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Sleep quality impacts the brain’s ability to remove toxins

Sleep quality impacts the brain’s ability to remove toxins. New research from the University of Rochester Medical Center (URMC) shows that a lack of deep sleep disrupts the brain’s process of flushing out toxic proteins and waste. And because our sleep becomes lighter as we age, researchers believe their findings, published February 27th in Science Advances, could potentially unlock the mystery of aging and sleep deprivation in relation to heightened risk of Alzheimer’s disease.

“Sleep is critical to the function of the brain’s waste removal system and this study shows that the deeper the sleep the better,” said lead author Maiken Nedergaard, M.D., D.M.Sc., co-director of the Center for Translational Neuromedicine at URMC. “These findings also add to the increasingly clear evidence that quality of sleep or sleep deprivation can predict the onset of Alzheimer’s and dementia.”

The study shows that deep non-REM sleep, during which both the brain and cardiopulmonary activity slow down, is the perfect sleep stage for the glymphatic system to function properly. The glymphatic system, a “plumbing” system that pumps cerebral spinal fluid (CSF) through brain tissue to flush away waste, was only just discovered by Nedergaard and her team in 2012.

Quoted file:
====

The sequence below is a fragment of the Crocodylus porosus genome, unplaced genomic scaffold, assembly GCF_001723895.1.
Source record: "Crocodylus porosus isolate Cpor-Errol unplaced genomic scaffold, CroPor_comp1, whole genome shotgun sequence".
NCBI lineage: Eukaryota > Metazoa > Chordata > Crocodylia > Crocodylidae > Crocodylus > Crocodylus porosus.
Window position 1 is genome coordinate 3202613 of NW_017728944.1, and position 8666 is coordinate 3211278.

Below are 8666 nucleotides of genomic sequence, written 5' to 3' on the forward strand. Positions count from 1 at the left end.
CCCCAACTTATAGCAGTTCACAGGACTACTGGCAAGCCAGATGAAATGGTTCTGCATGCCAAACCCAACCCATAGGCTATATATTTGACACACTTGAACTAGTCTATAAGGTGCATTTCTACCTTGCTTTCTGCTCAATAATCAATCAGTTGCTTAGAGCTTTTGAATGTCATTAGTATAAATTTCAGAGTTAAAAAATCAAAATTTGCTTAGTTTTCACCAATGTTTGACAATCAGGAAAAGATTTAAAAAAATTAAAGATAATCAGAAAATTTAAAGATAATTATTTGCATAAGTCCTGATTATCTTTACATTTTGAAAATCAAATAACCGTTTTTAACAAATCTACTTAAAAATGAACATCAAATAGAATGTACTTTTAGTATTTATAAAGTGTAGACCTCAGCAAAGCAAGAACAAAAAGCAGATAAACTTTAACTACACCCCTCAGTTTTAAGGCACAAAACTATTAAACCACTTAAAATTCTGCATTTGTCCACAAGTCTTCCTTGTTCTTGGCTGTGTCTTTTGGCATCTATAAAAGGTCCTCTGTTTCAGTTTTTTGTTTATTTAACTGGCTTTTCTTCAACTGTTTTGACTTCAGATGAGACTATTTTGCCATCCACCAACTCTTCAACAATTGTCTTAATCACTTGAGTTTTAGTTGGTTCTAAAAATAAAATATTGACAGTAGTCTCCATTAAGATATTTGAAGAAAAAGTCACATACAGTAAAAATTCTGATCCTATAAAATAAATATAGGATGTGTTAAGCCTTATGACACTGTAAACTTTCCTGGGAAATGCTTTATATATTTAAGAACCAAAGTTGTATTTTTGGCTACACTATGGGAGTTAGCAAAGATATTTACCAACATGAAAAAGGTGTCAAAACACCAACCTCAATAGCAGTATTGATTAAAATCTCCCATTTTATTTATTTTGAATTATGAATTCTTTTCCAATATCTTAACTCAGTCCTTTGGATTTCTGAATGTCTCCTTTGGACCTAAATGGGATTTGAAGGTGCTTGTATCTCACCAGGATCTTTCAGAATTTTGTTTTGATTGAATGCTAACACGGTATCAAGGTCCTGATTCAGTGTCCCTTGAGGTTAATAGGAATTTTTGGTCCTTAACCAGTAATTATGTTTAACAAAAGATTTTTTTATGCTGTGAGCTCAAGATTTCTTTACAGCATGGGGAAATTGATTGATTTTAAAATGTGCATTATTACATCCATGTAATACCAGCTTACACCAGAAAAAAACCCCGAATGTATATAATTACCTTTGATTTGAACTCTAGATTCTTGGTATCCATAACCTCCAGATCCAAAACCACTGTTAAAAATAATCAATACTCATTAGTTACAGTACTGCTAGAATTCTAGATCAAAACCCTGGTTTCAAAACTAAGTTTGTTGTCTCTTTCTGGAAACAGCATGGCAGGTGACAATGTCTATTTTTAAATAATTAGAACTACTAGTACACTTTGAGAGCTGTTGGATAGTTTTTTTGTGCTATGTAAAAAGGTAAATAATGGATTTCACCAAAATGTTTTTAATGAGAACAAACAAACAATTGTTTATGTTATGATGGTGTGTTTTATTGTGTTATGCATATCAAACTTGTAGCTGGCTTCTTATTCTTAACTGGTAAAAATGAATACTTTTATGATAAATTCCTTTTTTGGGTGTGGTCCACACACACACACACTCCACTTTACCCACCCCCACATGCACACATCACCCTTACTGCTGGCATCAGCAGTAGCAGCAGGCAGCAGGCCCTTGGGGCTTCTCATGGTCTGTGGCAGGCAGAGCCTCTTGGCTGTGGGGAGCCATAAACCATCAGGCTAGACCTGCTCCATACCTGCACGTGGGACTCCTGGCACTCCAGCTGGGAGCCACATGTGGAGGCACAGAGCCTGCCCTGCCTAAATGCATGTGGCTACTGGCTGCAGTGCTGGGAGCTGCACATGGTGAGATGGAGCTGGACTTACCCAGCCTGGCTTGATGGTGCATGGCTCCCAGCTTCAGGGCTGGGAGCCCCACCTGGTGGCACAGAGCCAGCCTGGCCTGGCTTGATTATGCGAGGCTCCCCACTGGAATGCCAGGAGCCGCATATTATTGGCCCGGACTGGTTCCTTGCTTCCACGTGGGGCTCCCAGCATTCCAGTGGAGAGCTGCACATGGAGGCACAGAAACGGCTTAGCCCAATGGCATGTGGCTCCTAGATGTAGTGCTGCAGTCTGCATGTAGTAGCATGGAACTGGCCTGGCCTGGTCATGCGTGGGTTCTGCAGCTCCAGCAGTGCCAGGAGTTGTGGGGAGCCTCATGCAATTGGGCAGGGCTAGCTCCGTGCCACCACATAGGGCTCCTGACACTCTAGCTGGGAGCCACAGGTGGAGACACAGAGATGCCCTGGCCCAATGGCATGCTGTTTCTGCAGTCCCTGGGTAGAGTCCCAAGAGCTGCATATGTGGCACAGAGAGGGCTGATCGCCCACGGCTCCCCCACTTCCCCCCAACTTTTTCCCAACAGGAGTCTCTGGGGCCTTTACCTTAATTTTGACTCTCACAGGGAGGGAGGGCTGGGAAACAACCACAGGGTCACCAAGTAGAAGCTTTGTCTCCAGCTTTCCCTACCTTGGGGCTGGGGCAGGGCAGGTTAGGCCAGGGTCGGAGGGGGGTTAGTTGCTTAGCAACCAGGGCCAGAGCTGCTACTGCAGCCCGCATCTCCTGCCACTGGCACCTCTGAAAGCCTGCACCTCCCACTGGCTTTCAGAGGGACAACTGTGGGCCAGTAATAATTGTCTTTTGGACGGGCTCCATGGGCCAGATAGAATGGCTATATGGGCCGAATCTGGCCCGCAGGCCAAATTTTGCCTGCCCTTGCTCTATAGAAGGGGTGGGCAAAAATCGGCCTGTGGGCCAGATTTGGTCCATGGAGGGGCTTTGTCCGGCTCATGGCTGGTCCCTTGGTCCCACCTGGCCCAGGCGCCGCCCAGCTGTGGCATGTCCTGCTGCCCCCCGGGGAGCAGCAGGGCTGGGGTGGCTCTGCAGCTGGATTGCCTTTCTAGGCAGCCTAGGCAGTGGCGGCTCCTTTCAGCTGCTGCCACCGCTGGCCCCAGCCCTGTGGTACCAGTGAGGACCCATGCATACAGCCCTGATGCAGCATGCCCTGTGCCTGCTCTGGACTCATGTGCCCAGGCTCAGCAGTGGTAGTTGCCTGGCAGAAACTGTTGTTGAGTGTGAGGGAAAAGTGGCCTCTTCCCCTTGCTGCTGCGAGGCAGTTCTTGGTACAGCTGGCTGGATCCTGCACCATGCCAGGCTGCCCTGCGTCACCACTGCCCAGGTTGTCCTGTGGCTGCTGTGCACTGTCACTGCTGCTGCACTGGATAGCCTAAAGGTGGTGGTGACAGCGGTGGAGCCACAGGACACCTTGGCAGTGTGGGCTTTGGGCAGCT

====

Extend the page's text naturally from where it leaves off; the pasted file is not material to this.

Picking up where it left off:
Toxic proteins that accumulate in the brain, such as beta amyloid and tau, are associated with the development of Alzheimer’s. Therefore, researchers believe that an impairment of the glymphatic system due to weakened sleep may encourage the development disease.

Nedergaard and her team used anesthetized mice to conduct their experiment. While under six different anesthetic regimens, researchers watched the mice’s brain electrical activity, cardiovascular activity, and the flow of CSF through the brain. They found that the drugs ketamine and xylazine (K/X) replicated the deep non-REM sleep needed for proper cleansing.

“The synchronized waves of neural activity during deep slow-wave sleep, specifically firing patterns that move from front of the brain to the back, coincide with what we know about the flow of CSF in the glymphatic system,” said first author Lauren Hablitz, Ph.D., a postdoctoral associate in Nedergaard’s lab. “It appears that the chemicals involved in the firing of neurons, namely ions, drive a process of osmosis which helps pull the fluid through brain tissue.”

Via this experiment, researchers found that sleep can be enhanced to better the function of the glymphatic system. Later down the road, this could prove to be a form of therapy for patients at risk for developing Alzheimer’s or dementia. And researchers also noted that certain anesthetics used in clinical settings can lead to cognitive difficulties, which could also affect glymphatic activity.

“Cognitive impairment after anesthesia and surgery is a major problem,” said co-author Tuomas Lilius, M.D., Ph.D., with the Center for Translational Neuromedicine at the University of Copenhagen. “A significant percentage of elderly patients that undergo surgery experience a postoperative period of delirium or have a new or worsened cognitive impairment at discharge.”

By Olivia Harvey, Staff Writer

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